• Combine the ingredients in the correct order and with the right tools (Transform, Join, or Aggregate Data nodes).
  • Deliver the final results to the correct records (Writeback Node to Salesforce Records).

Top tip: DPE should only contain the data you need. You don’t need mayo for a PB&J, and likewise, only pull the fields you need for your DPE.

User Stories are Orders on the DPE Menu

A user story is a bite-sized nugget of information describing a feature from the user’s perspective that informs and articulates the newly requested capability. 

They are generally formatted: As a < type of user > I want < some action > so that < benefit / value add >. For example: As a chef, I want real-time visibility of my PB&J supplies and client data, so that I can track progress and improve delivery where needed.

You can utilize the ‘what’ of user stories to help clarify the ‘how or solution’ of your DPE. Once gathered, you can pivot and start to view those stories through the lens of the organization’s data model.

In this example, you can see that you will need the following data sources:

  • Financial Account
  • Account
  • Financial Account Role

From our Source Data, the following fields will be needed to build our DPE:

  • Balance, Type, ID, and Record Type from Financial Account
  • Record Type, Household ID from Person Account
  • Role Field from Financial Account Role

Clarifying questions further inform our solution build, which will determine additional nodes in our build.

Which data sources contain our raw source data? 

  • Financial Account Records – Balance Field

What calculations need to occur? 

  • Sum of Balance Field from Financial Account
  • Count of Record ID from Account

What is the final destination for my calculations?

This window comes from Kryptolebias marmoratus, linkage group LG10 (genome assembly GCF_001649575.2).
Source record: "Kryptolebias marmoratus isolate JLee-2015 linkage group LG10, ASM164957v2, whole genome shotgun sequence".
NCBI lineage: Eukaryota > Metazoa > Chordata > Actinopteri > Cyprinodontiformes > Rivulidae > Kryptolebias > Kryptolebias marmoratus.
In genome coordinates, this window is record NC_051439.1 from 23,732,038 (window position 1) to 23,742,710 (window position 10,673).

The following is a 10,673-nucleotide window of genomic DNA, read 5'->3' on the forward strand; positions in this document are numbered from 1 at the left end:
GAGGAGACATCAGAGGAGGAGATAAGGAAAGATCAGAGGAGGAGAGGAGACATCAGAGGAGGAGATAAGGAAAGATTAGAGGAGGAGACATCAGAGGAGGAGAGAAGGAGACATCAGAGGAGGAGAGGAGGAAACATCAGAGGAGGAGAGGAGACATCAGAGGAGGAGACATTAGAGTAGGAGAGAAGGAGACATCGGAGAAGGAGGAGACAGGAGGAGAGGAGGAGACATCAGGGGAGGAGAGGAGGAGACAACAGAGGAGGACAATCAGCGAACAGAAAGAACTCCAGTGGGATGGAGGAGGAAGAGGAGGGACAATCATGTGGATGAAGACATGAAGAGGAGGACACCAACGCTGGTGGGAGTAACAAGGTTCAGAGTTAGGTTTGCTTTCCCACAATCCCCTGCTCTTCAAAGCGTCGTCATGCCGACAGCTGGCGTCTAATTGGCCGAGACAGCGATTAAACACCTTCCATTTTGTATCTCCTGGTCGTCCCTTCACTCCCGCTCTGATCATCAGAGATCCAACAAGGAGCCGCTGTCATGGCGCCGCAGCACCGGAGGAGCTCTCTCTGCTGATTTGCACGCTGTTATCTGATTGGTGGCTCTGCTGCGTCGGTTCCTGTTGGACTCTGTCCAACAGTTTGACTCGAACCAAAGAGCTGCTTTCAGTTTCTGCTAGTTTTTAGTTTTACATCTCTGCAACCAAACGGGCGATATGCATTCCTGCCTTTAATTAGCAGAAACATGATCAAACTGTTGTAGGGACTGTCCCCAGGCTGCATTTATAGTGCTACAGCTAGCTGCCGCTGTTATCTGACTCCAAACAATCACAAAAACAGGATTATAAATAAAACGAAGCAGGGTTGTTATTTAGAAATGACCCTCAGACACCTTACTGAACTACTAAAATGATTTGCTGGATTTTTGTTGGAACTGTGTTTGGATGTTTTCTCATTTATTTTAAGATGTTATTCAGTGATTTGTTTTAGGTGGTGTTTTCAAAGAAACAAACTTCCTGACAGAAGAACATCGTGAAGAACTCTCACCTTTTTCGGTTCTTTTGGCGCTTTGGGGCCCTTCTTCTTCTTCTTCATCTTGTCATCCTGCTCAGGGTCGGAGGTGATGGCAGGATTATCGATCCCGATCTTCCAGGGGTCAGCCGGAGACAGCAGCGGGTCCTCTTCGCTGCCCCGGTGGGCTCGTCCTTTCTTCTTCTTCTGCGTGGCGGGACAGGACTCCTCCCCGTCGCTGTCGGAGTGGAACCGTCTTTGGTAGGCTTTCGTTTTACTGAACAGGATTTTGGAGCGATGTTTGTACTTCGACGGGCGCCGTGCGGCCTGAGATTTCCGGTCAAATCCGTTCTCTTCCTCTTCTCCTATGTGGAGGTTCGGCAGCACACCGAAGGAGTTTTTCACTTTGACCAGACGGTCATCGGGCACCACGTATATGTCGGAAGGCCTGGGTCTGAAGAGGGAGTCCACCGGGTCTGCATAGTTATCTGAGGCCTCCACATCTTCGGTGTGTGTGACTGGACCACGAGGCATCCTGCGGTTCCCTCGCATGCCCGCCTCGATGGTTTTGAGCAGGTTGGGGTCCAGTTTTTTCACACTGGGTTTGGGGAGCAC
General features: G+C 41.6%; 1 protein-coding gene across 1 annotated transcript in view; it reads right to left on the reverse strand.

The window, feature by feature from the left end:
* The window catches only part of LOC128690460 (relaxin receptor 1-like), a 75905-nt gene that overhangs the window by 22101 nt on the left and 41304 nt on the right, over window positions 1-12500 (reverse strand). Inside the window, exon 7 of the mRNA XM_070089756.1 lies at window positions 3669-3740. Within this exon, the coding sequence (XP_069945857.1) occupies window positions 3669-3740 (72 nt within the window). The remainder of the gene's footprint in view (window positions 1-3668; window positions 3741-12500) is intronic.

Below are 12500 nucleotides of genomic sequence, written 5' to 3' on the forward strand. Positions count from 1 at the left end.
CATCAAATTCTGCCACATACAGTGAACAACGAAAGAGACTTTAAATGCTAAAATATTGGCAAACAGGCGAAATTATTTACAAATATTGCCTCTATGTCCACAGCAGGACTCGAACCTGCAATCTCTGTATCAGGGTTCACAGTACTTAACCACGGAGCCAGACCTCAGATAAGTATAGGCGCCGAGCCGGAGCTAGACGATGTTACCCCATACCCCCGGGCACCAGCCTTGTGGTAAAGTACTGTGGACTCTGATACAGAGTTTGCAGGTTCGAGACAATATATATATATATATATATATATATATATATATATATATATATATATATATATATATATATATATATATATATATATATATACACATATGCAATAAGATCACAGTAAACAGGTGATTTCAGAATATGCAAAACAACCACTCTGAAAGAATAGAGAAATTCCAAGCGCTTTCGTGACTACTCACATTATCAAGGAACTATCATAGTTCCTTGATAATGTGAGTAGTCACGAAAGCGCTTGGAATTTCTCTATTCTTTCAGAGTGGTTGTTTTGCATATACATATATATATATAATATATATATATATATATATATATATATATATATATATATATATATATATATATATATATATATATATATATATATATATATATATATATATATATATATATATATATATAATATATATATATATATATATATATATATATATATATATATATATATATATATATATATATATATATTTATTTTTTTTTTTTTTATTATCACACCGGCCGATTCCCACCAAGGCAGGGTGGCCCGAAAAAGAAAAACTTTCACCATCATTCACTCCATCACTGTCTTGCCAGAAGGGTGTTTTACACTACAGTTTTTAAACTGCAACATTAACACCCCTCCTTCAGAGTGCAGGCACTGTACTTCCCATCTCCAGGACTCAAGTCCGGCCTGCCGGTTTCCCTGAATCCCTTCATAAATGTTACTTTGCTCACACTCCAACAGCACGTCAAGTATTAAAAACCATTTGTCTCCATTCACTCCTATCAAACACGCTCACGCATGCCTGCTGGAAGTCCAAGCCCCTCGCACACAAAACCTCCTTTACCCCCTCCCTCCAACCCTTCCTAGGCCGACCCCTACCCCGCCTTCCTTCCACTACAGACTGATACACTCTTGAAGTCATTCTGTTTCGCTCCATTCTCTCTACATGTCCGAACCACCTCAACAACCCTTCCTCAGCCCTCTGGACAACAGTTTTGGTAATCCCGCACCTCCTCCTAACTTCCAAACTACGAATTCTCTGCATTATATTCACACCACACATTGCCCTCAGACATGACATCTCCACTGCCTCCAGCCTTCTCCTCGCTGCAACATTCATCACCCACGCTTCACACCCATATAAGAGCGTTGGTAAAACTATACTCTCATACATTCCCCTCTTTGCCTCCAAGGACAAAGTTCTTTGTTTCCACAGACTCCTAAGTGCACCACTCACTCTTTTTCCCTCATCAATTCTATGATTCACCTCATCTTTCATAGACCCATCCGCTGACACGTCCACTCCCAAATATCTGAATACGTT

How is our calculated data being filtered? How is our target object grouped? 

  • Financial Account Role – Role Field
  • Financial Account – Record Types
  • Financial Account – Type Field
  • Account – Record ID

How are my data sources related?

  • Financial Account Records connecting to Financial Account Role
  • Financial Account Role connecting to Account
  • Financial Account connecting to Account

Visualize the DPE Before You Build It 

Grab a whiteboard, pen and paper, Lucidchart, or any medium that tickles your fancy to visualize the path. Be specific and deliberate about visually developing a plan for getting from point A to point B, before ‘clicks’ are even considered.

Sample visualization of DPE

Aggregate Node Tips

For each “Group By” field you list out in our Aggregate node, additional record details are added, expanding the granularity of aggregated data. 

Let’s reuse our PB&J example, this time for a PB&J delivery service. 

You need a count of Customers by Peanut Butter Type and by Jelly Type, then to log this information into each customer’s individual record for tracking and delivery purposes.

If you only selected “Jelly Type” (Strawberry, Grape, Raspberry) for the “Group By” field, you would get an output table of sandwich count by “Jelly Type”, with no other granularity.

Jelly Type Count of Jelly Type
Grape 3
Strawberry 3
Raspberry 1

By adding additional “Group By” fields, you augment the aggregate data with finer details, returning useful raw data.

uniqueId Jelly Type Butter Type Count of uniqueId Count of Jelly Type Count of Butter Type
pbj_0001 Grape Almond 1 1 1
pbj_0002 Grape Peanut 1 1 1
pbj_0003 Strawberry Almond 1 1 1
pbj_0004 Raspberry Sunflower 1 1 1
pbj_0005 Strawberry Almond 1 1 1
pbj_0006 Strawberry Hazelnut 1 1 1
pbj_0007 Grape Peanut 1 1 1

Top tip: Always keep the Record ID of your Writeback node object as a “Group By” field in aggregation nodes to maintain record level detail granularity. After all calculations are complete, add a final aggregate node before your writeback node where the only “Group By” field is your Writeback Object record ID field.

Final Thoughts 

While this is just the tip of the DPE iceberg, I hope that you have greater insight into one of the most powerful data tools now at your disposal, built into your Salesforce org. You can transform and load your Salesforce data, roll-up aggregate data, and expand your capabilities to provide Customer 360 solutions to your team at lightning speeds, all while mitigating data risks by keeping your data internal to your Salesforce instance. 

That’s what I call a recipe for success.